# Simple question of interpretation - D&F Ch 10 - Proposition 30

1. May 19, 2014

### Math Amateur

I am reading Dummit and Foote, Section 10.5 : Exact Sequences - Projective, Injective and Flat Modules.

I am studying Proposition 30 (D&F, page 389)

I need some help in order to interpret one of the statements in Proposition 30.

Proposition 29 and its proof (Ch 10, D&F page 388) reads as follows:

Statement (3) of Proposition 30 begins as follows:

"(3) If P is a quotient of the R-module N ... "

I am uncertain regarding the exact meaning of this statement ... I suspect it means that there exists a sub-module module Q of N such that P = N/Q ...

BUT ... firstly, this seems a vague thing to assert and secondly, I am most uncertain of this interpretation ...

Can someone please clarify the matter for me?

Peter

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2. May 20, 2014

### Terandol

Your guess is essentially correct although $Q$ (which I will call $L$ to agree with the exact sequence in condition (3) ) should be a submodule of $M$ rather than $N$ ($N$ doesn't appear at all in condition (3).) So it means there exists some submodule $L\subseteq M$ such that $P=M/L$.

For lots of these special types of modules (projective, injective, flat etc.) the definition is some nice property that holds for all vector spaces but not for all modules. We would really like it to hold for modules also so that standard vector space proofs can be extended to modules, so we simply define a special class of modules as those which do have this property.

In this case, you know that if $M$ is a vector space and $P=M/L$ for some subspace $L$, then you can take a basis $\{ v_1,\cdots, v_m \}$ of L, extend it to a basis $\{v_1,\cdots, v_m,v_{m+1}, \cdots, v_n\}$ of $M$ and then $M=L\oplus \mathrm{Span}(v_{m+1},\cdots, v_{n} )$. Further, it is easy to check that $P\cong \mathrm{Span}(v_{m+1},\cdots, v_n\}$ (more precisely you take the image of the $v_j$'s in the quotient) so we get the isomorphism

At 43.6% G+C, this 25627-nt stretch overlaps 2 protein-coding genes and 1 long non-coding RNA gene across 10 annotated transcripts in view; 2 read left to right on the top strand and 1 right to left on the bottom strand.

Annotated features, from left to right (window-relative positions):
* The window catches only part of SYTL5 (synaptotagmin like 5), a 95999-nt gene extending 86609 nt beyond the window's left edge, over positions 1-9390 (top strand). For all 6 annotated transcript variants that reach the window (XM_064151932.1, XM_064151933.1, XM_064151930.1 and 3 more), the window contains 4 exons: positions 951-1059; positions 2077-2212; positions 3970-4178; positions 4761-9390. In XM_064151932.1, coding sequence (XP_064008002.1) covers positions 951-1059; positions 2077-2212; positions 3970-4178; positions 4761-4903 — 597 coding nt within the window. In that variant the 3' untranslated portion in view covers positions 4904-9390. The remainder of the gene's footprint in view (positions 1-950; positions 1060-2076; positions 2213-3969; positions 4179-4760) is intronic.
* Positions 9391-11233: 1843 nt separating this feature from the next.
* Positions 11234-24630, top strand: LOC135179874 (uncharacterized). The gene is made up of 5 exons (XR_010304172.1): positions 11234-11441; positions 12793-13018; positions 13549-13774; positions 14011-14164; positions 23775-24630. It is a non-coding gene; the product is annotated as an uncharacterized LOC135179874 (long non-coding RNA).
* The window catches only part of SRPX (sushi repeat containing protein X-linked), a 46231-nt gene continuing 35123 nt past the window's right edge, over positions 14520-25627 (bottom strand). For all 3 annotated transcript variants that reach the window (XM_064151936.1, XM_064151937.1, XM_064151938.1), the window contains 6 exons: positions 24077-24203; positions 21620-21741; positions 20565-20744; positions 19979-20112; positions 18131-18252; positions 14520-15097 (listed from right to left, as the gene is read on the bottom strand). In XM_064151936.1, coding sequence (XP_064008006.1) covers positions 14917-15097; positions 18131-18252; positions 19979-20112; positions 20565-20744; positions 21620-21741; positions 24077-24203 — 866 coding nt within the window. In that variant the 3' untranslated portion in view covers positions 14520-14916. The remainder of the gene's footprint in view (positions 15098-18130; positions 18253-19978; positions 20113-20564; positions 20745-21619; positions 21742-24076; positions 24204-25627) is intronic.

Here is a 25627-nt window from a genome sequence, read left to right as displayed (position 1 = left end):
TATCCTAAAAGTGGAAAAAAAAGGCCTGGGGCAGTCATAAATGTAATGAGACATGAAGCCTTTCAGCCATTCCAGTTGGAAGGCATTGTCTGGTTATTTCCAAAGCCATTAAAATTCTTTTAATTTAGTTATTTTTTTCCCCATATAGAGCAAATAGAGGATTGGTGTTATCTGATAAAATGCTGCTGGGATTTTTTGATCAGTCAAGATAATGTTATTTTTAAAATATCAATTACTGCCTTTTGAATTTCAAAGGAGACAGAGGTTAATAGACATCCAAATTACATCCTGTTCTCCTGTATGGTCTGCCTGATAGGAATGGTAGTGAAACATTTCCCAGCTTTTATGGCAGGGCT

$$M\cong L\oplus V/L=L\oplus P.$$
This shows that $P$ is a direct summand of $V$ as stated in condition (3). The fact that the exact sequence splits is of course equivalent to the direct sum decomposition (this is part of the splitting lemma.)

So, this way of defining a projective module just tells you that a projective module is a module that we force to have the nice property that we can always split it into a direct some of any quotient plus a complement. If you are trying to prove something about modules and run into a situation where you need to split a module into a direct sum to imitate a proof which works for vector spaces, you can do it when the module is projective and you start with a quotient (similarly if you start with a subspace and need to find a splitting, you can do it when the module is injective.)

3. May 20, 2014